One misconception evaporates upon walking into a room full of 71 Pokemon players: This game is not just for the elementary school set.
Sure, the kids play. Pokemon trading cards are contraband at Central Avenue Elementary School because of all the card swapping done there, one mom says.
Her son Tommaso Oliver, 7, played in his first tournament Saturday. The game is a battle among a vast menagerie of Pokemon monsters, and Tommaso’s two best cards were a pair of Kangaskhan.
Another rookie from Central Avenue, Zephan Mecklenburg, 8, brought all his cards to the tournament put on by The Pokemon Company International at the Lakewood Library but still needed a friendly player to loan him a few to fill out his deck and make him eligible to compete.
Never miss a local story.
But the uppermost age range, the Masters division, is for teenagers and adults. Kenny Wisdom plays at that level. Wisdom lives in University Place. He works at a nonprofit that connects people with developmental disabilities to employment. He is 24.
Wisdom remembers being 8 when the craze first hit, the card game being just one venue for the diminutive anime monsters that also invaded televisions and video games.
He played a bit, then didn’t pick it up again until years later. Now he figures he spends a big chunk of 28 weekends of the year in tournaments. That doesn’t count informal games or all the time he spends making hundreds of videos he posts for his 1,600 YouTube subscribers.
Players, most but not all boys and men, sat facing each other across long tables. The tournament had paired them up randomly for the first round.
Each player drew cards from a stack turn by turn and tried to knock out an opponent’s Pokemon, usually by inflicting damage on whichever monster was up.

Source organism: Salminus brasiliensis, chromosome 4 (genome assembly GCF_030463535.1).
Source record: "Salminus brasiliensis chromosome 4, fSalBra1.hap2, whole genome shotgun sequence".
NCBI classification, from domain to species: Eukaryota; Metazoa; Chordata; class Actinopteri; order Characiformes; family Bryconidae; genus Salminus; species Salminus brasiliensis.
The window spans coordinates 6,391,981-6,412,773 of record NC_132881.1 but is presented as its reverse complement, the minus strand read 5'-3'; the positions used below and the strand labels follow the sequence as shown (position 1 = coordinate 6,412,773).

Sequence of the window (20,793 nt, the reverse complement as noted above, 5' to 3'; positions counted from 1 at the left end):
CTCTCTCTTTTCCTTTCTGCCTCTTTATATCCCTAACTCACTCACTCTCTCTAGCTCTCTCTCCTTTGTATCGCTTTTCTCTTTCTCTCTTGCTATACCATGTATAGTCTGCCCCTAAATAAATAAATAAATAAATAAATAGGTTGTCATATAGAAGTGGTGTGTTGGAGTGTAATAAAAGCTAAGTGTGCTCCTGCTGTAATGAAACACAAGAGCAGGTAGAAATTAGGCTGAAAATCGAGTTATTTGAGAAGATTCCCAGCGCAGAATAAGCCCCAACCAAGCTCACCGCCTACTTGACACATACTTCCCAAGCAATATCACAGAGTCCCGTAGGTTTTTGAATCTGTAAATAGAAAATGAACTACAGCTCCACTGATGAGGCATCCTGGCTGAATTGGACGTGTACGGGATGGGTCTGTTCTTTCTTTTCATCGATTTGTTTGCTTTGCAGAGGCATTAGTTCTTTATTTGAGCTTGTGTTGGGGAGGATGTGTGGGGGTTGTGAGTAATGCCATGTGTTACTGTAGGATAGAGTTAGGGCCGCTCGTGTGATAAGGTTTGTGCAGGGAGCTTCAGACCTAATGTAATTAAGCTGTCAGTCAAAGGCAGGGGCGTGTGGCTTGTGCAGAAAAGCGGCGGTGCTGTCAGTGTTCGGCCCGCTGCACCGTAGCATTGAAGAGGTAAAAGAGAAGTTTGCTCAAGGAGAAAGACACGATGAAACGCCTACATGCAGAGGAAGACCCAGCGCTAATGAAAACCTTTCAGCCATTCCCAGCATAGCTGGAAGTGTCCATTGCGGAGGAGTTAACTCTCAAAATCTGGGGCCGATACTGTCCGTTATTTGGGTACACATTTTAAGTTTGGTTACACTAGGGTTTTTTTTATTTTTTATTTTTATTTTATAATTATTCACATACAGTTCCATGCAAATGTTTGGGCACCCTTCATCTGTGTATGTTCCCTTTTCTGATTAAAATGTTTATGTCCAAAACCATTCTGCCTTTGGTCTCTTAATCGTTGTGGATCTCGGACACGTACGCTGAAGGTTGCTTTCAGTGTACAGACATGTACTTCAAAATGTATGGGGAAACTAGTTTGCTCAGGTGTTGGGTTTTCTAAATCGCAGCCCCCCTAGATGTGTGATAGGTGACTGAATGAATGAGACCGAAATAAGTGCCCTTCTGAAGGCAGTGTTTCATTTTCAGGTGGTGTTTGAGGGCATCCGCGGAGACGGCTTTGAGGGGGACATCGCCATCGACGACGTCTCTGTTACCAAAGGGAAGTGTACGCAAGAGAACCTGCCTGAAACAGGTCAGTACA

In the game between Alan Nguyen, 17, and Eric Wallig, 25, cards piled up in complicated patterns. A dish with more than a dozen dice sat next to the cards. Nguyen had a type of card that let him draw other cards faster than Wallig.
Then their first game was over. They shook hands. Nguyen, a Kentwood High School student, had won.
“There was nothing I could do. I was too far behind,” said Wallig, a Virginia Mason Medical Center employee.
Winning the tournament, a “city championship,” would earn players in each age range a trophy and points that could propel them toward contests at the state, national and world levels.
A world champion was among the players: Western Washington University student David Cohen, 20, who has traveled as far as Florida and Hawaii for tournaments.
Cohen, who won the 2011 world championship, and Ian Whiton of Seattle said they both received the rare honor of having their decks printed and sold in stores.
“Washington is really strong compared to other states,” Cohen said.
Much of the game’s strategy comes long before a game ever starts: buying and trading to construct a powerful deck of cards.
“It’s almost entirely how your deck is built,” University Place’s Wisdom said.
But mastering the complicated play is its own challenge.
“It’s a lot like chess, but it’s harder in some respects because there’s not a typical move that you have to do” in each situation, said Sandi Whiton, who as Ian’s mother is one of the game’s dedicated “Pokemoms.”
At press time — and likely at its youngest players’ bedtimes — the tournament continued.